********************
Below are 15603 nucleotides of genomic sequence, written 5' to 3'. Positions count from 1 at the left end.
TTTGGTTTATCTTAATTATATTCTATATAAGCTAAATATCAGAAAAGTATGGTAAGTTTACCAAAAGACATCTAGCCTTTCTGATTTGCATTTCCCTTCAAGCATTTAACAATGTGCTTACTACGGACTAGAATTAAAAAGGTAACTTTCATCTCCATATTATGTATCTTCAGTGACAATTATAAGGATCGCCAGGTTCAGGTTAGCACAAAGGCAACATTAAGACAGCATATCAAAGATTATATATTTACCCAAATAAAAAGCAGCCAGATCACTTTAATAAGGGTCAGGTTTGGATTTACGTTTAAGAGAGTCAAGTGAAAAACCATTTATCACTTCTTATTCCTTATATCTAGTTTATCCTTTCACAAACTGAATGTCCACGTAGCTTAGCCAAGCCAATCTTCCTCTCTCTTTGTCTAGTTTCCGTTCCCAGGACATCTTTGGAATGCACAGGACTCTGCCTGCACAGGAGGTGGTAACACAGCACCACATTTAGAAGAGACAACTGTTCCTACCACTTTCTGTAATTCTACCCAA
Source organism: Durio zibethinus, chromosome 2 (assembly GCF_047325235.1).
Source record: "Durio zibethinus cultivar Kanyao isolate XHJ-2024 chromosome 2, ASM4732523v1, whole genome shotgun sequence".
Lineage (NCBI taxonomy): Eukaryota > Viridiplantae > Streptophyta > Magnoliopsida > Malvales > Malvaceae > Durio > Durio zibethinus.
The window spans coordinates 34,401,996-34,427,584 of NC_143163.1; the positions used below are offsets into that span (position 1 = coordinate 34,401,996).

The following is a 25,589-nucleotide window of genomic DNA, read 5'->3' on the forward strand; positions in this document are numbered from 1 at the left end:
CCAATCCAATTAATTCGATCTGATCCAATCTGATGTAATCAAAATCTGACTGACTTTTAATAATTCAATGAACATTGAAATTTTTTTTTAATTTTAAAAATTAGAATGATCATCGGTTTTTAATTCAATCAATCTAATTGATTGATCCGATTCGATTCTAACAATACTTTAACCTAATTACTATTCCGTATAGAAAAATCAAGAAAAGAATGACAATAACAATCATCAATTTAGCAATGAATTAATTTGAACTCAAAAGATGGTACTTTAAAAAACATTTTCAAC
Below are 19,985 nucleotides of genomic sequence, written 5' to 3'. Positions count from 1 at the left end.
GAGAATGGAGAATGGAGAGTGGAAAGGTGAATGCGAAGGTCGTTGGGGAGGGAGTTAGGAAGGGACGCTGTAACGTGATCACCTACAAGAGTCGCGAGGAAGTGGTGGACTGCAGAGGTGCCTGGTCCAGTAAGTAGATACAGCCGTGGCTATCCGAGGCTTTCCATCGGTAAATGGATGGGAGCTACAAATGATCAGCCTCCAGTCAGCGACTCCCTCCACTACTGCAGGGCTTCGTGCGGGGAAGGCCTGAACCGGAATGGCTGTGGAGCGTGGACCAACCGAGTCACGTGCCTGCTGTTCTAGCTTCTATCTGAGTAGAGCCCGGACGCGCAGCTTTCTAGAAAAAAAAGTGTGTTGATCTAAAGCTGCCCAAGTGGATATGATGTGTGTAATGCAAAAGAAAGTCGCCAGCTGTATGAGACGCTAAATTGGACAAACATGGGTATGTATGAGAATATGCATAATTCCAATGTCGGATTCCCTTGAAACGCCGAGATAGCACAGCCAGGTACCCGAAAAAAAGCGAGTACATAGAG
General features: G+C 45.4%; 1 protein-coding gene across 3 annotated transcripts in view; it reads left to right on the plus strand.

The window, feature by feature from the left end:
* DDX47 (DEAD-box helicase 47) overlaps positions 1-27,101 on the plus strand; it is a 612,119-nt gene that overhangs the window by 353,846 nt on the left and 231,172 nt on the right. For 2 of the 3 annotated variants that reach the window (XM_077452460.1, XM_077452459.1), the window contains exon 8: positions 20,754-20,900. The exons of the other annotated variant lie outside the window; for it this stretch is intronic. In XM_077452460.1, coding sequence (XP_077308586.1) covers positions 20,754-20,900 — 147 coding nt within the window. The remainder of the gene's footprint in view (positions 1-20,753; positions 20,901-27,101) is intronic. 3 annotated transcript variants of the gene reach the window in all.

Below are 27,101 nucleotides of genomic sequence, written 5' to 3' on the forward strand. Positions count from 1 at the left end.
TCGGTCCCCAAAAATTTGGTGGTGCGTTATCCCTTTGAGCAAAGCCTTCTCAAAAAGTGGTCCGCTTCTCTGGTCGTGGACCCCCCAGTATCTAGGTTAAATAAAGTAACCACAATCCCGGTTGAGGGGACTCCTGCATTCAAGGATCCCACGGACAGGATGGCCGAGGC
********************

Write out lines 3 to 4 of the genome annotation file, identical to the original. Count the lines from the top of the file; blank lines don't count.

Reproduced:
Source organism: Durio zibethinus, chromosome 2 (assembly GCF_047325235.1).
Source record: "Durio zibethinus cultivar Kanyao isolate XHJ-2024 chromosome 2, ASM4732523v1, whole genome shotgun sequence".